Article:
Before the Session
Facilitator: In advance of the session
- Have the Bible Background Video ready to view.
- Review today’s scripture text and the session activities to help better facilitate the discussion.
- Encourage your group to listen to the Faithelement podcast ahead of the next session (Share the link via email or social media)
Context (From the Media Session Page)
Begin by sharing the No More music video, then ask:
- What do you think it means when “church people” talk about being a new creation?
- In what ways do you see yourself as a new powerful creation or simply a person isolated in a confusing world (or both at the same time)?
- What might sometimes keep you from feeling like a powerful new creation?
- In what ways did the reversal of the words in this video address the way you see yourself in Christ?
- How can we best remember our place in Christ in this ever-changing world/culture?
Content (From the Mind Session Page)
Read 2 Corinthians 5:16-21, then watch the Bible Background Video.
Ask questions like
- How does knowing the story of this letter – that Paul was hoping to reconcile a broken relationship – help you to better understand this passage?
- What do you think Paul means when he says that we no longer regard each other from a “human” or “worldly” point of view?
- What does it mean to regard each other this way, and what is the opposite?
- Paul says that once we are in Christ we are a “new creation.” Obviously we don’t instantly begin acting this way, so what do you think Paul really means, especially in the context of this letter?
- Paul speaks of Jesus as a reconciler. In what ways does Jesus repair our broken relationship with God?
- In what ways are we a part of the “ministry of reconciliation” described in verse eighteen?
- If Jesus already accomplished this, what is our role supposed to be?
- In what ways can our reconciliation with God begin to bring change to our other broken relationships?
Closure (from the Current Session page)
Share together this NPR article, or summarize the article by saying something like:
Racial tensions often seem impossible to reconcile. To summarize the article, fifteen years ago, Peoples Church in Cincinnati was called First Christian Assembly of God and was 98 percent white. After the riots of 2001, Pastor Chris Beard decided to take the church in a new direction. He drafted a mission statement and said the church would focus on racial reconciliation. Some approaches the pastor used were:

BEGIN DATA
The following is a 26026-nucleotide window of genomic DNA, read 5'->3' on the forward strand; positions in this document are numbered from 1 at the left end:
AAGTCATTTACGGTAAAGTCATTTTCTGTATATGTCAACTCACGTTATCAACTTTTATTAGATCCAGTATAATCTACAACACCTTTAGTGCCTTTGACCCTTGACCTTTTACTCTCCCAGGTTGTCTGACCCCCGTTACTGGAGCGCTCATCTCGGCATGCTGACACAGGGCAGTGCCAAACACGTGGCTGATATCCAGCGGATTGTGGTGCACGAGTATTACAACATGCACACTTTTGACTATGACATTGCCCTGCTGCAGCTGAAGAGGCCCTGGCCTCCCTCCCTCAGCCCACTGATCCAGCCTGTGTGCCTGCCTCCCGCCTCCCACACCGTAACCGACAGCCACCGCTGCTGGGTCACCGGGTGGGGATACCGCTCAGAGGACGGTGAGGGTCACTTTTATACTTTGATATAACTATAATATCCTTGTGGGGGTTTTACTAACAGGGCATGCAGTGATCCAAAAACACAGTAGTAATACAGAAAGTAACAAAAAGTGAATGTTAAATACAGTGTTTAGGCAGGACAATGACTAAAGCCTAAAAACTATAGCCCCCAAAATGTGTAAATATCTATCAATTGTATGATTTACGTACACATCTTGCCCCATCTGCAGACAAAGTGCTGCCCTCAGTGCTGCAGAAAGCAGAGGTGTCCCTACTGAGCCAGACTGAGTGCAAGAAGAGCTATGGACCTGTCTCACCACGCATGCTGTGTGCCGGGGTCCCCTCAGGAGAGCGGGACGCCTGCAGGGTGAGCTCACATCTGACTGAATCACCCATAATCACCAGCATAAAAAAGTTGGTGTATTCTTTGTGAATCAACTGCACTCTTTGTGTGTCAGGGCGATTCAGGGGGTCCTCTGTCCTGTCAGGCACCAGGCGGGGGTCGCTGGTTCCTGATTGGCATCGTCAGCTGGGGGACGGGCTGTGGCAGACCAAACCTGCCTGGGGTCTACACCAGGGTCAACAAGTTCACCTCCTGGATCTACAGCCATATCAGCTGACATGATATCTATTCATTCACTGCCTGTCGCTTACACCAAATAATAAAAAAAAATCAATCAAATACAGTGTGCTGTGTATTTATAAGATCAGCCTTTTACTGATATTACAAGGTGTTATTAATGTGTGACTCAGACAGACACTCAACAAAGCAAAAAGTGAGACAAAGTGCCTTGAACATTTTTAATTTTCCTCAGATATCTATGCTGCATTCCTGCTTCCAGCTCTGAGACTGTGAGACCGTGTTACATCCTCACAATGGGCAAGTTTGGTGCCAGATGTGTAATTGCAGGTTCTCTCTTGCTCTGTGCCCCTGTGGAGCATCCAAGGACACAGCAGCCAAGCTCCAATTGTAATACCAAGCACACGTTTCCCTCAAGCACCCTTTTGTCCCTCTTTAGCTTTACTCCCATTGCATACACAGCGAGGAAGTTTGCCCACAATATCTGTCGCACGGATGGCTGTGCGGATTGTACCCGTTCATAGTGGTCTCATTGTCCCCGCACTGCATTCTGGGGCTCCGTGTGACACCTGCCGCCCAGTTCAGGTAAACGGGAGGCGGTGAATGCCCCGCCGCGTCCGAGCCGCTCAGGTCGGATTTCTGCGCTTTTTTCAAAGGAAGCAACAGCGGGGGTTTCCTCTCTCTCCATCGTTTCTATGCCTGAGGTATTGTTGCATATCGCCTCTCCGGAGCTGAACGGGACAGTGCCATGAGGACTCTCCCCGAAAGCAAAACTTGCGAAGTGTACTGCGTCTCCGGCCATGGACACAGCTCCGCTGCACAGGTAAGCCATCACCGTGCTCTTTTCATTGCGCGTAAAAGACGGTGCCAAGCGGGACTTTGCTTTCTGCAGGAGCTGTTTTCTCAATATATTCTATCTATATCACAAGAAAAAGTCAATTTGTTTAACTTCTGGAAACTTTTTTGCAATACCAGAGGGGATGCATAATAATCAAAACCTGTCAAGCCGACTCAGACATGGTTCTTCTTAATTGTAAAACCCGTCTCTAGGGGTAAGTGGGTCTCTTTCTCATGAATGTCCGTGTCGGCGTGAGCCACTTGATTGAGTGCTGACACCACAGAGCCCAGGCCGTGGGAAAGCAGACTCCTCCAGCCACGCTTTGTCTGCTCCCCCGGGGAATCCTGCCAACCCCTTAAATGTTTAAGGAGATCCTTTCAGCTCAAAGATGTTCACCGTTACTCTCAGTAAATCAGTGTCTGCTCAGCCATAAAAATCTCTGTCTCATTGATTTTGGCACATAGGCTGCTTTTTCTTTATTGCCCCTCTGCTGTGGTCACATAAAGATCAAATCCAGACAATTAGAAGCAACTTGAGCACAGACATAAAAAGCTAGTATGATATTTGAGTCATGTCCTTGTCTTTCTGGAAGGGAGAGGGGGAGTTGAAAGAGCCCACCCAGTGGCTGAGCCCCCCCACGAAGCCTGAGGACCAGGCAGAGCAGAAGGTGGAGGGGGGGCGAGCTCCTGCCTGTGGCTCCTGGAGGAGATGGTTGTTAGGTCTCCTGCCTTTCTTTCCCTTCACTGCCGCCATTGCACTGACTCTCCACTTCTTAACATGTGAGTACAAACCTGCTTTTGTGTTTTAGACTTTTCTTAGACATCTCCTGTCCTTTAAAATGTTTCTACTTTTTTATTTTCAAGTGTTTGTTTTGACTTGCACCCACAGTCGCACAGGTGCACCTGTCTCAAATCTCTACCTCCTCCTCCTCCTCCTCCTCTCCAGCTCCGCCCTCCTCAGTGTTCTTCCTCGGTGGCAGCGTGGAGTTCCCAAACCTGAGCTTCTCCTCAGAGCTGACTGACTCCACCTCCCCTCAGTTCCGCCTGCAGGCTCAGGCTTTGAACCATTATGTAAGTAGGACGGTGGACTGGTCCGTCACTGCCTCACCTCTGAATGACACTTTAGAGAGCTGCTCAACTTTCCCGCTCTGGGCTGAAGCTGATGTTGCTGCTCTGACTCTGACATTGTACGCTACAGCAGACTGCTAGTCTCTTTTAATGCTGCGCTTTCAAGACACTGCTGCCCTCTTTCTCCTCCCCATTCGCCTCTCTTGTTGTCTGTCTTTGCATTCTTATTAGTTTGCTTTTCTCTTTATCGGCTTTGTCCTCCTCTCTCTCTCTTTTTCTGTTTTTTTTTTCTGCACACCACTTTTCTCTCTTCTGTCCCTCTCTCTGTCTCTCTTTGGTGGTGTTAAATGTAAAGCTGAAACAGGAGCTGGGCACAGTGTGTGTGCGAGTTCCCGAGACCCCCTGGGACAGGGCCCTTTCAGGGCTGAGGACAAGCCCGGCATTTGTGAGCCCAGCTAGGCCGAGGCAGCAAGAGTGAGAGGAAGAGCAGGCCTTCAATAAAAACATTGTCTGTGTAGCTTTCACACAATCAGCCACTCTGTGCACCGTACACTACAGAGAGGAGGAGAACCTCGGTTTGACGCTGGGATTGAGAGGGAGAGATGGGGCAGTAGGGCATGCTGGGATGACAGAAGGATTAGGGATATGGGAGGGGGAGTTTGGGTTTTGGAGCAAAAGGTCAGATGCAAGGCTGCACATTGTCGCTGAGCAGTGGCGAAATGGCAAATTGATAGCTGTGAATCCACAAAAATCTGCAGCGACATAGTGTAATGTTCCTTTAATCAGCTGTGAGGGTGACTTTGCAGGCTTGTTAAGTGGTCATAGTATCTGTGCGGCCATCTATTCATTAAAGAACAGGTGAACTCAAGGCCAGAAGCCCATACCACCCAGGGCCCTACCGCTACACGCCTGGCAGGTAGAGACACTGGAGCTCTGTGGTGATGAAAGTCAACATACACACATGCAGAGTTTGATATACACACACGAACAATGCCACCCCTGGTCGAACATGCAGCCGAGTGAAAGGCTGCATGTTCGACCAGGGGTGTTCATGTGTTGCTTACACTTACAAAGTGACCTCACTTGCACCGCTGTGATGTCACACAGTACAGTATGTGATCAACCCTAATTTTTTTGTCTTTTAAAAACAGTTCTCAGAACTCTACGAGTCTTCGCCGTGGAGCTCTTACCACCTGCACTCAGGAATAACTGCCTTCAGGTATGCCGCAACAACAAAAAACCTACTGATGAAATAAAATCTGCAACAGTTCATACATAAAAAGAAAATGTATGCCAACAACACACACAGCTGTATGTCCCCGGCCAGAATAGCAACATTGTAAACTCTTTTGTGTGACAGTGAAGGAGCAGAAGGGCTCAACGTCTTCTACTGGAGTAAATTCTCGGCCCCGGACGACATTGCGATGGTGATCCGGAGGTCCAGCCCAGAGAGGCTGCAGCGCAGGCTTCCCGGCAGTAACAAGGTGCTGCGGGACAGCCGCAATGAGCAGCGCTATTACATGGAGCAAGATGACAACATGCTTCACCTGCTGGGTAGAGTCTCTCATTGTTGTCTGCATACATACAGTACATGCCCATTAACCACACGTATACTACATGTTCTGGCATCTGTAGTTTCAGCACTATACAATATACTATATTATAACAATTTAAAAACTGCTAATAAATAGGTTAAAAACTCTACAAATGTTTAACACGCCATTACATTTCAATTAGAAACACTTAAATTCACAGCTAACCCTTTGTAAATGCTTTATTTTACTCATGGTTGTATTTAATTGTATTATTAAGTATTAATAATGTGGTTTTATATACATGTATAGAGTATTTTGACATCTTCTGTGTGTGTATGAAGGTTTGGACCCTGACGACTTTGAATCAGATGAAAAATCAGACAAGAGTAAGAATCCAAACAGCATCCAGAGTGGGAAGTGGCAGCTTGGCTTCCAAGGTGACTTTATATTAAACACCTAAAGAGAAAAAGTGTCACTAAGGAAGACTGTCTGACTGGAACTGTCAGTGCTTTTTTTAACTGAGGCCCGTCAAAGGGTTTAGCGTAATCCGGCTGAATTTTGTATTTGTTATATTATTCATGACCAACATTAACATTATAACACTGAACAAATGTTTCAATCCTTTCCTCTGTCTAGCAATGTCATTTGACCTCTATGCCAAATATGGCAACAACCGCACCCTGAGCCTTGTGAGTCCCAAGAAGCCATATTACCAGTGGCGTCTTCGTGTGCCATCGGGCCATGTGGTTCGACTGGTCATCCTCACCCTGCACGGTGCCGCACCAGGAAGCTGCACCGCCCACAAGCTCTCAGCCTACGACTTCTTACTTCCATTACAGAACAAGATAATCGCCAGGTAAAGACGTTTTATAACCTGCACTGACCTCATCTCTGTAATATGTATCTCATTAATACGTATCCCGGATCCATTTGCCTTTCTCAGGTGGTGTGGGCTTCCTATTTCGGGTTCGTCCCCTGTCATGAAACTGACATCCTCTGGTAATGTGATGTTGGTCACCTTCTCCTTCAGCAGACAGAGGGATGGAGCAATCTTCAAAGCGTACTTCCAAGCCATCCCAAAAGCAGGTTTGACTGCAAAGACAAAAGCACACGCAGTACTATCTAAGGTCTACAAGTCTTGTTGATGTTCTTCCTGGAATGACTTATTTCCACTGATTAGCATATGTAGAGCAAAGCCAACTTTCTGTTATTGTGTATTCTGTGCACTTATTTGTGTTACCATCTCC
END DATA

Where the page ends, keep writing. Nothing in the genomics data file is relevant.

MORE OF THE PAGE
- *diversifying the staff; *
- *expanding the music to reflect many cultures; *
- asking his congregation to take a series of classes designed to help break down racial barriers;
- *One class assignment: Go out into the world and make a friend who is different from you. *
If you have time, share the comments at the end of the article, too, then ask:
- How well do you think these things “work” for reconciliation and why?
- Upon what do you think these actions are based?
- In what was do the church’s actions in this story resonate with Paul’s message in Second Corinthians?
- Part of reconciliation for this church was feeling the pain others felt. “”Everybody was heartbroken ” Patton says. “You know, it was like, wow, OK, this is what it’s supposed to feel like.” What do you expect reconciliation to feel like?
- What do the comments that followed this story teach us about ministries of reconciliation?
- How can we be agents of reconciliation in a world that so plainly struggles with such a concept?
Close with this prayer by Nadia Bolz-Weber:
Reach out once again and wipe our tears and raise us Lord of compassion. Touch us as you did the wood on which the widow’s son lay dead and speak those same words to us: Young man arise. Little girl, get up. To those who think they are not worthy to be loved and medicate themselves with food and booze and shopping, say “rise up”. To us who have been hurt by those who say they follow you say “rise up”. To the proud at heart who think they are not dead say “rise up”. To the ones who care for the least of these and who feel too burnt out to keep going, say “rise up”. To we who are holding onto resentments like our own personal security blankets say “rise up”. To those who hide their failings behind good works say “rise up”. To the unloved child who has no idea that one day they will change the world say “rise up”. To the one who has given up say “rise up”
And when again Lord of Compassion, you have raised the dead…when again you have made whole that which is broken, when again you have ripped out my heart of stone and replaced it with a heart of flesh, when again you have reached into the graves we dig ourselves and loved us back to life…help us, like the young man of Nain to sit up and speak. Give us the words that are not empty praise or platitudes of piety, but give us strong words, as real as the very soil from which you raised us.
Give us the words to speak of you. And then, as you did the son to his mother, give us one to another. That when we speak others may hear and know that you are without question and without end the Lord of all Compassion. AMEN.